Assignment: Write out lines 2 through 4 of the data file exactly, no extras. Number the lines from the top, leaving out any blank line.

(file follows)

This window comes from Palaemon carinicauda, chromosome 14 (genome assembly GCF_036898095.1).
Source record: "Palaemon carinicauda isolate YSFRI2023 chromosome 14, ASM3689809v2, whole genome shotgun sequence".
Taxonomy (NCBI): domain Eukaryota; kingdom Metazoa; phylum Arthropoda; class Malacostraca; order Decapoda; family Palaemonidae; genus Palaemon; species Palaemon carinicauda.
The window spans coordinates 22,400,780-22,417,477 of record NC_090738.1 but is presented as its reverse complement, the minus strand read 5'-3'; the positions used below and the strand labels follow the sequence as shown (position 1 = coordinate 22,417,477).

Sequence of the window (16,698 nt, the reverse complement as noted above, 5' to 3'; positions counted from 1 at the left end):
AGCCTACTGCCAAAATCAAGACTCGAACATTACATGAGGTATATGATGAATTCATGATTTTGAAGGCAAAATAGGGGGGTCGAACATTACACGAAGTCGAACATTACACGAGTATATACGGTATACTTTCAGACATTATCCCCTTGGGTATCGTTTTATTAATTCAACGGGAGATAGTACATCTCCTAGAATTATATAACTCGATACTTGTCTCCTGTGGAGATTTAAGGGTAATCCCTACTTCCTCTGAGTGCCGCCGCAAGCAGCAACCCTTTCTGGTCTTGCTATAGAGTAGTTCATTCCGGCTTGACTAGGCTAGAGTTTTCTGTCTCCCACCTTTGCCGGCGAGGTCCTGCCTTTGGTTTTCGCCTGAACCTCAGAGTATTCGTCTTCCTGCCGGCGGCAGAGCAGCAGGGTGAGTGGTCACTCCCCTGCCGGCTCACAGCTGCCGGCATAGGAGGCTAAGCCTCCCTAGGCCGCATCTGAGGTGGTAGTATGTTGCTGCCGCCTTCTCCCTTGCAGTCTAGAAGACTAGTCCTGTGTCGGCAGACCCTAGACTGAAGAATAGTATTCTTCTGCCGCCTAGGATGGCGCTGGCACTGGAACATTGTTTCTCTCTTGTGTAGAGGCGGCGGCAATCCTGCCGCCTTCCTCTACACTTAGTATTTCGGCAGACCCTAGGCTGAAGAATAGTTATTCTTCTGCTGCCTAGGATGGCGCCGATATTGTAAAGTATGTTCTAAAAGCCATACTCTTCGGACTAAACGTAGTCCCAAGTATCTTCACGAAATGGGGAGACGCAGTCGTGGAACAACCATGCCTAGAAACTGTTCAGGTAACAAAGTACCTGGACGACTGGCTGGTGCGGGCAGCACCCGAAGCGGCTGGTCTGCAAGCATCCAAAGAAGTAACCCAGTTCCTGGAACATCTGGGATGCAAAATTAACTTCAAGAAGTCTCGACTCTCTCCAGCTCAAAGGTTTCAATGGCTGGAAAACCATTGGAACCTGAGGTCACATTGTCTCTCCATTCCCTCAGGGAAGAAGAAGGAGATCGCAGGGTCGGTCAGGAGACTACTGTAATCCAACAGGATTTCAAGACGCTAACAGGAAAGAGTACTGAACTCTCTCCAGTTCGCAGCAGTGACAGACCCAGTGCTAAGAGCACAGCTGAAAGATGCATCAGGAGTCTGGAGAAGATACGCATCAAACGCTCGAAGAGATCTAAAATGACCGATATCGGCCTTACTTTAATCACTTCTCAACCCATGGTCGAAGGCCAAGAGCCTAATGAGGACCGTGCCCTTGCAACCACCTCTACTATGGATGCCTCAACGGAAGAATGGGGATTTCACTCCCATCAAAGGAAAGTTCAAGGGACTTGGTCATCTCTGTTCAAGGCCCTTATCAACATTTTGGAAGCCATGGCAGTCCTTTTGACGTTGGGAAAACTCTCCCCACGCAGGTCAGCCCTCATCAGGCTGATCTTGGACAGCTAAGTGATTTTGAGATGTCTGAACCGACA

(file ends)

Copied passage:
Source record: "Palaemon carinicauda isolate YSFRI2023 chromosome 14, ASM3689809v2, whole genome shotgun sequence".
Taxonomy (NCBI): domain Eukaryota; kingdom Metazoa; phylum Arthropoda; class Malacostraca; order Decapoda; family Palaemonidae; genus Palaemon; species Palaemon carinicauda.
The window spans coordinates 22,400,780-22,417,477 of record NC_090738.1 but is presented as its reverse complement, the minus strand read 5'-3'; the positions used below and the strand labels follow the sequence as shown (position 1 = coordinate 22,417,477).